6 Clever Ways To Encourage Your Kids To Brush Their Teeth
The lasting impression of our dental hygiene is determined by not only our own habits, but those we instill in our children. Pediatric dental health is the cornerstone of developing life-long routines to keep teeth clean, healthy, and strong. However adverse our children may be to maintaining their pearly whites, parents can help bolster their child’s experience with some of these clever tips to make brushing teeth a nightly enjoyment.
Sing A Song
Sing-a-longs can be a child’s best friend. Try singing or humming a favorite song before, during, or after brushing their teeth. This routine can become instantly gratifying as your child begins to associate song and dance with a seemingly mundane chore. You might even surprise yourself with how fun a song can transform your bathroom into an episode of Sesame Street.
Tell A Story
Intertwine your nightly story time routine into one with a short story or teaser-tale while your kids brush along. Stop half way through and finish the story in bed, your kids can’t wait to hear the end of a good story.
Make It A Game
Create a game out of your nighttime brushing. You could pretend the toothbrush is a magical wand that turns your kid into a fairy princess. Or it might be a wizard’s wand fighting away the bad germs in their mouth. Use your imagination and let the toothbrush create the magic.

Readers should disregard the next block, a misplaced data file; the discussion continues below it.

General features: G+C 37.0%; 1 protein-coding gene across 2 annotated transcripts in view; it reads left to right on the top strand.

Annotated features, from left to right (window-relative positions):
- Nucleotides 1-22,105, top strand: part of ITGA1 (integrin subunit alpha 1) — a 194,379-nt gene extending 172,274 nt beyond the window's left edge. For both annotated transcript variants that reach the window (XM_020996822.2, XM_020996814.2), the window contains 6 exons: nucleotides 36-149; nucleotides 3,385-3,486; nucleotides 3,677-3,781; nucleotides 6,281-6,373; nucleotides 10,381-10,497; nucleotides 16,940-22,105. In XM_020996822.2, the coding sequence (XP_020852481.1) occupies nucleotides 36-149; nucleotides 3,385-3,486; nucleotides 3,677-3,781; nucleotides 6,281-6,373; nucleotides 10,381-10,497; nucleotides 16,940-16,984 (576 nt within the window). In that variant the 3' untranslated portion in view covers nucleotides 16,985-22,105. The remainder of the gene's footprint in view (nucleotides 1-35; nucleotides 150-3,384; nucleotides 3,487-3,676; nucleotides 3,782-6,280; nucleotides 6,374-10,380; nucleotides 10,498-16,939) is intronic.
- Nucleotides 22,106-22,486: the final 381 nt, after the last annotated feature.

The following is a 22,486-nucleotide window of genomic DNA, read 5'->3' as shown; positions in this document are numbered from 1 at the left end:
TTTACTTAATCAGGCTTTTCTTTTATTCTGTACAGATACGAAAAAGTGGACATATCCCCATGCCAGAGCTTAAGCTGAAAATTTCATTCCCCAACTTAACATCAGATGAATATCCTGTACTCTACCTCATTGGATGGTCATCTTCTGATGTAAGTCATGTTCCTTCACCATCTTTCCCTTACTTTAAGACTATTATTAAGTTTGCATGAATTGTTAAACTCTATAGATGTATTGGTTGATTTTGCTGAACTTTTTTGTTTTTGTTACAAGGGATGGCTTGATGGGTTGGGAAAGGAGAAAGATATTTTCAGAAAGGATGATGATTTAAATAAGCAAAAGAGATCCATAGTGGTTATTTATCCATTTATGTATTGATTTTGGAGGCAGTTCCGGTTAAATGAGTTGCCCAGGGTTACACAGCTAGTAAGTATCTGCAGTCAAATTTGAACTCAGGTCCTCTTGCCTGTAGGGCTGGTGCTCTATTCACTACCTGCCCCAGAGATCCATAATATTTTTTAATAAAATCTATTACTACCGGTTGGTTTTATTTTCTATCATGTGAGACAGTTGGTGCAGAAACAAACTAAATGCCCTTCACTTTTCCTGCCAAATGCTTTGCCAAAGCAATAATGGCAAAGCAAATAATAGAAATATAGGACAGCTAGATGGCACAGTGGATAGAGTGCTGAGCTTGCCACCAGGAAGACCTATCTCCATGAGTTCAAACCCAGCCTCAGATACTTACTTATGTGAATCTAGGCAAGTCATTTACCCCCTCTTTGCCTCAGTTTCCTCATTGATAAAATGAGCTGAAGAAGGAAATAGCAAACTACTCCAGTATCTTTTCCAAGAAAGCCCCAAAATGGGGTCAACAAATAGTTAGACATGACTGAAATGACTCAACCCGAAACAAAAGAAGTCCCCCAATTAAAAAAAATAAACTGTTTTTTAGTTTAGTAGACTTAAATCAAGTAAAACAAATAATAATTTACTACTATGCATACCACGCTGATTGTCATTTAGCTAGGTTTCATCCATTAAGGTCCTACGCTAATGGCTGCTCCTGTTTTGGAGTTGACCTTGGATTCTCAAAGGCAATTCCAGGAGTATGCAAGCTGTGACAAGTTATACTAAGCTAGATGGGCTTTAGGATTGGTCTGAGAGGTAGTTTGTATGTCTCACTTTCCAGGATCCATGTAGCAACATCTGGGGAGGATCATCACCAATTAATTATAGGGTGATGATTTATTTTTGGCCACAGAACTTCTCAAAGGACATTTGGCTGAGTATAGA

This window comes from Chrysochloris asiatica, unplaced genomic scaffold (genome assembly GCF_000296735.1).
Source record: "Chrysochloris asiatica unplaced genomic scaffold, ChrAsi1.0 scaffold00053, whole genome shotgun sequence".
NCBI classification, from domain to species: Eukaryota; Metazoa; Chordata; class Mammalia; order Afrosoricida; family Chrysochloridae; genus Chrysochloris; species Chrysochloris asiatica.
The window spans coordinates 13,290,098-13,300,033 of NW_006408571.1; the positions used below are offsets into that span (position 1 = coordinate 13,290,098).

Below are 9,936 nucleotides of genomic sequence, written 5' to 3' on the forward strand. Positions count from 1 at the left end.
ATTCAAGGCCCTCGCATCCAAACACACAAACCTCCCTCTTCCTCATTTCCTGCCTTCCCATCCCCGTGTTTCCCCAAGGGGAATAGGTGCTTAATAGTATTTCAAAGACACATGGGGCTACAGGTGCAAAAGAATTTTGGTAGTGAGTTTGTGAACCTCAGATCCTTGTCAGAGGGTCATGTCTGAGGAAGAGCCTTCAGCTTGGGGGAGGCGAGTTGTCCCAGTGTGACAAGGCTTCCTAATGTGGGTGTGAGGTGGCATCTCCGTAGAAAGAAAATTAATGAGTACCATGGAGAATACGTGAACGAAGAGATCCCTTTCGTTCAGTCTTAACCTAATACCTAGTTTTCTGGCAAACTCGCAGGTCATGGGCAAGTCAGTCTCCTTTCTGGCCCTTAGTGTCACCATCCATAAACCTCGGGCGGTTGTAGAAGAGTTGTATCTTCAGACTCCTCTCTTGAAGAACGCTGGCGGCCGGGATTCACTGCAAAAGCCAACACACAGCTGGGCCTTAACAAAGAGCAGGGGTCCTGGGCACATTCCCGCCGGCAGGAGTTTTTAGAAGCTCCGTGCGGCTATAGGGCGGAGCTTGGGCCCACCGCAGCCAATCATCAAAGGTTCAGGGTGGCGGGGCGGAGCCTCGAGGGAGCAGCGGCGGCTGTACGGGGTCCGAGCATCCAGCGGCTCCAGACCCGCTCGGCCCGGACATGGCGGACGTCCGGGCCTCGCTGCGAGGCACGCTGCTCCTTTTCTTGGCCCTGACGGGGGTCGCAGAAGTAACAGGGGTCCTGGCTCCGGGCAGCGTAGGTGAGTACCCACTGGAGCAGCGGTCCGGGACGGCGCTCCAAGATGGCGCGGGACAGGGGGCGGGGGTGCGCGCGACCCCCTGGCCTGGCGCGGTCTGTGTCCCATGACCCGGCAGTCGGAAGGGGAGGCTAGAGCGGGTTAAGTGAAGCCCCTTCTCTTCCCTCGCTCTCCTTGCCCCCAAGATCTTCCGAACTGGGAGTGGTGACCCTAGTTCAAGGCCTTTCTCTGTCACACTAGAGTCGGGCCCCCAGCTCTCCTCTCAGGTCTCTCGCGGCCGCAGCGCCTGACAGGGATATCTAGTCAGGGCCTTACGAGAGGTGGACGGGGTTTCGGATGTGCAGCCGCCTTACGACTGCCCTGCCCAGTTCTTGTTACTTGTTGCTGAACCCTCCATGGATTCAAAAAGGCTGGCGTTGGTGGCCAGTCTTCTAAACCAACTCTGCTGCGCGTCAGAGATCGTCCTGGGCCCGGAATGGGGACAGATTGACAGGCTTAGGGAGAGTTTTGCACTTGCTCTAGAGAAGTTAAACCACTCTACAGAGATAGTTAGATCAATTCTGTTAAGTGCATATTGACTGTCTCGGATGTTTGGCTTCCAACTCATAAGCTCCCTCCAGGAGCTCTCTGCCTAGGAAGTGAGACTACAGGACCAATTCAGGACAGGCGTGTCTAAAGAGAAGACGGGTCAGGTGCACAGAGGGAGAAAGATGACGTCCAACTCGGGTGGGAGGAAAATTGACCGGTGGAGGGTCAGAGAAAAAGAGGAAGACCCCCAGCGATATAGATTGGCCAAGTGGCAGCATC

If your child is strongly motivated by rewards, try setting up a chart to work towards a grand prize. This could be a movie night out at the theatre, a trip to their favorite ice cream shop, or a date night with mom and dad. Consider how best to motivate your child and adapt your rewards accordingly.
Let Them Choose
Some kids love to control every aspect of their life. Allow them to choose a toothbrush or toothpaste, they may look forward to brushing if it resembled a favorite hero, tv show, or animal. Make these extra special tools await them each evening with your own excitement and flair, it might help them overlook the monotonous side of dental health.
Relate to your child by making tooth time a joint experience. If you take the time to pull out your own toothbrush and brush with them, they may feel more important and willing to comply. Become the parent your child looks forward to spending any amount of time with — even if it is just brushing your teeth!
At all costs, avoid the frustrations that may come from your child’s apprehension to brush their teeth. Associating positive and enjoyable moments with mundane activities can be the basis for a happier and healthier development for your child — and even you. Have fun and keep brushing!